I've been an outspoken critic of Google Android, doubting Google's fitness for producing smartphone software and wondering if Android and Windows Mobile will be the two platforms that get squeezed out of the smartphone market. But, a new report that Nokia is a developing an Android smartphone could change the fortunes of the platform. Nokia is disputing the report, but it's easy to wonder if this pairing could be a partnership that would help both sides fight off fierce new challenges from Apple, BlackBerry, and Palm.
The report, which The Guardian attributes to "industry insiders," states that Nokia is expected to release an Android-based smartphone at its Nokia World event in September in Stuttgart, Germany.
A Nokia spokesperson disputed the report in an interview with Reuters. "Absolutely no truth to this whatsoever... Everyone knows that Symbian is our preferred platform for advanced mobile devices," said the Nokia representative.
Nokia bought out Symbian in 2008, but instead of bringing it in-house the Finnish phone maker spun it out into an open platform run by the Symbian Foundation. This move was largely seen as a shot across the bow at Android, the other big open platform.
Symbian has not received overwhelming support from developers, but it won't be until 2010 that the OS will be fully open sourced and that the first Symbian Foundation-powered smartphones will arrive.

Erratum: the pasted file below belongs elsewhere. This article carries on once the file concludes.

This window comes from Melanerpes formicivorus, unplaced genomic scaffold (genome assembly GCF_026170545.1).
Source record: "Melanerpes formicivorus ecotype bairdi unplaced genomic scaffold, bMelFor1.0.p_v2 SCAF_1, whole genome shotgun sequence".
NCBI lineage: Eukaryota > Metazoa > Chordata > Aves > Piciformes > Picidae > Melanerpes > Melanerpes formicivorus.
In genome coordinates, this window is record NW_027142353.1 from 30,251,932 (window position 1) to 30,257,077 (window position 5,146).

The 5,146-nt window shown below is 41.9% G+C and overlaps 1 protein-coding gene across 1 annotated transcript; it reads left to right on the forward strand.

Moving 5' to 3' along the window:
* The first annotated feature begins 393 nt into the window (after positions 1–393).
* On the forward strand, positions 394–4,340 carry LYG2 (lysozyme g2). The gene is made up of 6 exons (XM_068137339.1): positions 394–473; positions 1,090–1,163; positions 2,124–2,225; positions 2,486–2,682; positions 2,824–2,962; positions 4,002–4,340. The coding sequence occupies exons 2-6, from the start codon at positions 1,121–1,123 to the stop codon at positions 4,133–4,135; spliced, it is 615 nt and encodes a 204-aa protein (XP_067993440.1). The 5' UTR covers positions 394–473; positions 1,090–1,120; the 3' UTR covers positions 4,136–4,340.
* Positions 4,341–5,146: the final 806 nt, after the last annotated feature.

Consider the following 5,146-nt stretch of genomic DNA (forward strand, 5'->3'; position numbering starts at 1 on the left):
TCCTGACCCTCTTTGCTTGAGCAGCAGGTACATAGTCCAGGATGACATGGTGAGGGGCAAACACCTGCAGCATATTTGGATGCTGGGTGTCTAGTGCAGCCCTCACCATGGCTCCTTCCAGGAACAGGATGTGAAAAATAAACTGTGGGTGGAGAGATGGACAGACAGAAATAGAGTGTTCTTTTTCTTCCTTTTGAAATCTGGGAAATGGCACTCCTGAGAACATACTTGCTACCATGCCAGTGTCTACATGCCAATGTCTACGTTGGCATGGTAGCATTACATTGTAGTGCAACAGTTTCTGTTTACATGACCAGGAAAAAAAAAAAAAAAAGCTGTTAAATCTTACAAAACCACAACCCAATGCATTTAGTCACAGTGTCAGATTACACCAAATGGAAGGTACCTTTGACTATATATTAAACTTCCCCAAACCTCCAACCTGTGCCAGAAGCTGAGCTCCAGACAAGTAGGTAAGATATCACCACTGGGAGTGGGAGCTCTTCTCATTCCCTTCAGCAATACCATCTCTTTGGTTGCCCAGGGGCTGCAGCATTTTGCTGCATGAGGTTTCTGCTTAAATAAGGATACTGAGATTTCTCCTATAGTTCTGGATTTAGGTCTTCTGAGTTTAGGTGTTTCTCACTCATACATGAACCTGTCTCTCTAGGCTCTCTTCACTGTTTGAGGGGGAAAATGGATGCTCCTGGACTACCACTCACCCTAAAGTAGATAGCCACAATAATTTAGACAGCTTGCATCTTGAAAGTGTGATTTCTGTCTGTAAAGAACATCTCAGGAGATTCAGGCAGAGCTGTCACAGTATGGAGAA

While Android has received only slightly more developer support, because of its association with Google it has received far more hype and buzz. Nevertheless, the first generation G1 and even the second generation Ion are merely adequate devices that are least one step behind Apple iPhone and Palm Pre.
Reportedly, there are at least 18 new Android phones coming from at least eight different manufacturers by the end of 2009, according to Google. I'll believe that when I see it. We're already six months into 2009 and there's only one Android phone available and two more announced.
As I've argued before, for Android to succeed I think it needs one strong hardware partner. Then, that hardware partner can partner with Google on strong hardware/software integration on a range of different smartphone models and devices that can be branded under the powerful Google brand name.
Nokia could be a great partner. It is the number one smartphone seller worldwide, but it's also under tremendous pressure from the big three rivals mentioned above and the Symbian S60 platform that runs most Nokia smartphones is not nearly as sophisticated or user-friendly as iPhone OS, webOS, or even Android. So Nokia should also be motivated to make a bold move.
That said, since Nokia just finalized the Symbian Foundation deal earlier this year and it has yet to release a device based on the new Symbian software, it's doubtful that Nokia would be doing anything more than dipping its toe in the water with Android at this point.
Jason Hiner has nothing to disclose. He doesn't hold investments in the technology companies he covers.
Jason Hiner is Global Editor in Chief of TechRepublic and Global Long Form Editor of ZDNet. He's co-author of the book, Follow the Geeks.